The extras for this release are spread across all three discs and there’s some nice stuff here, though it’s fairly average overall. The main extra carried across all three of them are the liner notes which have some mildly interesting pieces for the more experienced viewers and a lot for the newer viewers who aren’t as fluent in the conventions of anime. In addition to that we’ve got the norms in the clean opening and closing sequence and the trailer made for the US release. After that we get a series of DVD commercials promoting that release in Japan as well as a TV spot.
Content: (please note that content portions of a review may contain spoilers)
The first season of Junjo Romantica was a fair bit of fun as introduced us to three different couples over the course of its twelve episode run, though the dominant relationship was that of Misaki and Usami. While the other relationships are important, it never felt like they really connected all that well at times or that they were meant to be the main on. There are passions among them, but it didn’t have the kind of intensity that we saw from Misaki and Usami. With this set, it’s much the same as the focus feels stronger on that pairing than the others, and it also introduces a number of supporting characters that interact with them from Usami’s family, which gives that storyline more prominence as well.
That storyline has its ups and downs to be sure as the two men have very different approaches to how a relationship works. The usual back and forth of the first season is still very much here as Usami is very possessive of him, so much so that he hates other people looking at him at times because Misaki is his above all else. For Misaki, he really dislikes this feeling, but there’s something to their relationship that makes it acceptable. Though he can’t formulate it into words, Misaki likes being the one that’s put in a cage since it lets him push back against it, which has him going against Usami each and every time. It’s a back and forth that provides for conflict, but it also brings them closer together with the passion it generates. There’s seemingly always subtext between the two of them with everything they do and it seems like it almost always ends with Usami taking what he wants from Misaki.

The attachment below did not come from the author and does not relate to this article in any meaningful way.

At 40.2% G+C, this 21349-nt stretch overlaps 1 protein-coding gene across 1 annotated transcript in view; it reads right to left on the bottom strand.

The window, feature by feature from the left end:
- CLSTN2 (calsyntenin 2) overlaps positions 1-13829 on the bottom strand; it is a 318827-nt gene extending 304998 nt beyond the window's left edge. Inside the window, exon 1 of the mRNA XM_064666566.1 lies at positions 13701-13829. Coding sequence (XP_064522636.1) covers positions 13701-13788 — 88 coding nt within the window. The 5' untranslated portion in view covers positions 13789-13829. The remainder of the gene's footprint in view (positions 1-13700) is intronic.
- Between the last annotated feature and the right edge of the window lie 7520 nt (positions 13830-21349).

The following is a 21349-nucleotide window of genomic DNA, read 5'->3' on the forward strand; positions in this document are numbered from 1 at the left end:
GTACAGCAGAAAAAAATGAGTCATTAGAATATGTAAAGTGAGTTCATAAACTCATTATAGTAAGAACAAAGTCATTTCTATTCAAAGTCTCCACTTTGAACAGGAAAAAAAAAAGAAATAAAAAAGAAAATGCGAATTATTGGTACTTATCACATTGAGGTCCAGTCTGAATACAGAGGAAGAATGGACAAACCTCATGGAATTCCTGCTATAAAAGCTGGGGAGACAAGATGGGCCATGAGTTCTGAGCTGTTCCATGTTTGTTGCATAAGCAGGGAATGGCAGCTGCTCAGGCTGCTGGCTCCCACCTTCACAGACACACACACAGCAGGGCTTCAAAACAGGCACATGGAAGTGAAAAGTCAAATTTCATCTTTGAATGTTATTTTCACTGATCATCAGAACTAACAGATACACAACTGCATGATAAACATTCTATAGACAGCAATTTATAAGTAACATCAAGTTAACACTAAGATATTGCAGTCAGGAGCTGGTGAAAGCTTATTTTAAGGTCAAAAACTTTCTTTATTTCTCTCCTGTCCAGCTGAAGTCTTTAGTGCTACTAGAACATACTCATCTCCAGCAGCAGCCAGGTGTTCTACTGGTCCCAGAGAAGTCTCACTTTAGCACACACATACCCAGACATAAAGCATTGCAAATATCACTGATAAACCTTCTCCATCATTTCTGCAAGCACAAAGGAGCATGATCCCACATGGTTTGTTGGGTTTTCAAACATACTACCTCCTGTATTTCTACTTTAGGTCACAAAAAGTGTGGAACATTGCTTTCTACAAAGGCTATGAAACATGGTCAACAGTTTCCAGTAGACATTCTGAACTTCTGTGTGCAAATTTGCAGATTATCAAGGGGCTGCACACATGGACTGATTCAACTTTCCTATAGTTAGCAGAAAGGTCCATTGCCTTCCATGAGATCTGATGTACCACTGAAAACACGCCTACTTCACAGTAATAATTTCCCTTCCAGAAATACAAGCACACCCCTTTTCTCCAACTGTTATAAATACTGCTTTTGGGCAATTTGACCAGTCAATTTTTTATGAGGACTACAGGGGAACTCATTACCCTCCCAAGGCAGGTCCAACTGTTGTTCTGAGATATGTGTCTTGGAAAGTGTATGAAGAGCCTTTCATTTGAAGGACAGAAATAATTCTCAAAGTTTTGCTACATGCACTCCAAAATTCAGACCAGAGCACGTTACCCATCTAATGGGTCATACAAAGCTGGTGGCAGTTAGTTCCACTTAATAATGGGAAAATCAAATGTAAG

This relationship also draws some on Usami’s family side as his brother causes problems that help to illustrate some of Usami’s upbringing. We learn about how he used to play a lot with a child across the way, but he also spent a lot of time in a small room by himself where he’d write. When Misaki gets drawn into the household, seemingly as a captive no less, he ends up learning a bit about Usami in this way but it’s not the kind of writing he expected since he thought there would be journals there. The more we learn about Usami’s life, the more apparent it is why he got out of there as quickly as he could and insists that he wants nothing to do with it or any inheritances or other monies involved. Unfortunately, he can get out only so far based on how things work with the legalities and the like, but he does his best. Of course, family draws him back in regularly and uses Misaki to manipulate him.